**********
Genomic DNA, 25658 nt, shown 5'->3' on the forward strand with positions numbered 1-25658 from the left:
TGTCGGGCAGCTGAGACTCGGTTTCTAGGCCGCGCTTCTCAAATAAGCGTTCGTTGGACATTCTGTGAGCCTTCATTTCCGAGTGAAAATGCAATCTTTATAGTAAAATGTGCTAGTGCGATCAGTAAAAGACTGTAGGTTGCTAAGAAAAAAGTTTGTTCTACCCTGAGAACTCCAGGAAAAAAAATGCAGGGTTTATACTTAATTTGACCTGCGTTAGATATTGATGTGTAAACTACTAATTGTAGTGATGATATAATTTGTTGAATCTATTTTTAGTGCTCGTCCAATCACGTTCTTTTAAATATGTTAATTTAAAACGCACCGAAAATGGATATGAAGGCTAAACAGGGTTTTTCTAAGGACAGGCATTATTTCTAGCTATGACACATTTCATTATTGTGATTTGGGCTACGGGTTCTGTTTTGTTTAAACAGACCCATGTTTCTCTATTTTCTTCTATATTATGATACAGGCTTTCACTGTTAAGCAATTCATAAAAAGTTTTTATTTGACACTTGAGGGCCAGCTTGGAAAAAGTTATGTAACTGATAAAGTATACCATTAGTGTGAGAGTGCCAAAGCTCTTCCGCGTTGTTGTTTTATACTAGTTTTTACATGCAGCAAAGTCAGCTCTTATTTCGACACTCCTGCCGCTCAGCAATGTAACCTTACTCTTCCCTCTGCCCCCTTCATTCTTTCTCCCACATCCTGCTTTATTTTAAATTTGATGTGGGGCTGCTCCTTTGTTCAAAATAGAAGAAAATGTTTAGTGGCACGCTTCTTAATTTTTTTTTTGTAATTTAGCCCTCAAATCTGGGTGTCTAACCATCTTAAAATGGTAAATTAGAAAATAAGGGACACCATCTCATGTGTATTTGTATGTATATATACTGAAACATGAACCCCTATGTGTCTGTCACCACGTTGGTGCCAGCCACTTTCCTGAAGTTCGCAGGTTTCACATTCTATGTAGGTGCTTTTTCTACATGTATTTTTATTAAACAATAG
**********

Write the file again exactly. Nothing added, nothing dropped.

Genomic DNA, 25658 nt, shown 5'->3' on the forward strand with positions numbered 1-25658 from the left:
TGTCGGGCAGCTGAGACTCGGTTTCTAGGCCGCGCTTCTCAAATAAGCGTTCGTTGGACATTCTGTGAGCCTTCATTTCCGAGTGAAAATGCAATCTTTATAGTAAAATGTGCTAGTGCGATCAGTAAAAGACTGTAGGTTGCTAAGAAAAAAGTTTGTTCTACCCTGAGAACTCCAGGAAAAAAAATGCAGGGTTTATACTTAATTTGACCTGCGTTAGATATTGATGTGTAAACTACTAATTGTAGTGATGATATAATTTGTTGAATCTATTTTTAGTGCTCGTCCAATCACGTTCTTTTAAATATGTTAATTTAAAACGCACCGAAAATGGATATGAAGGCTAAACAGGGTTTTTCTAAGGACAGGCATTATTTCTAGCTATGACACATTTCATTATTGTGATTTGGGCTACGGGTTCTGTTTTGTTTAAACAGACCCATGTTTCTCTATTTTCTTCTATATTATGATACAGGCTTTCACTGTTAAGCAATTCATAAAAAGTTTTTATTTGACACTTGAGGGCCAGCTTGGAAAAAGTTATGTAACTGATAAAGTATACCATTAGTGTGAGAGTGCCAAAGCTCTTCCGCGTTGTTGTTTTATACTAGTTTTTACATGCAGCAAAGTCAGCTCTTATTTCGACACTCCTGCCGCTCAGCAATGTAACCTTACTCTTCCCTCTGCCCCCTTCATTCTTTCTCCCACATCCTGCTTTATTTTAAATTTGATGTGGGGCTGCTCCTTTGTTCAAAATAGAAGAAAATGTTTAGTGGCACGCTTCTTAATTTTTTTTTTGTAATTTAGCCCTCAAATCTGGGTGTCTAACCATCTTAAAATGGTAAATTAGAAAATAAGGGACACCATCTCATGTGTATTTGTATGTATATATACTGAAACATGAACCCCTATGTGTCTGTCACCACGTTGGTGCCAGCCACTTTCCTGAAGTTCGCAGGTTTCACATTCTATGTAGGTGCTTTTTCTACATGTATTTTTATTAAACAATAG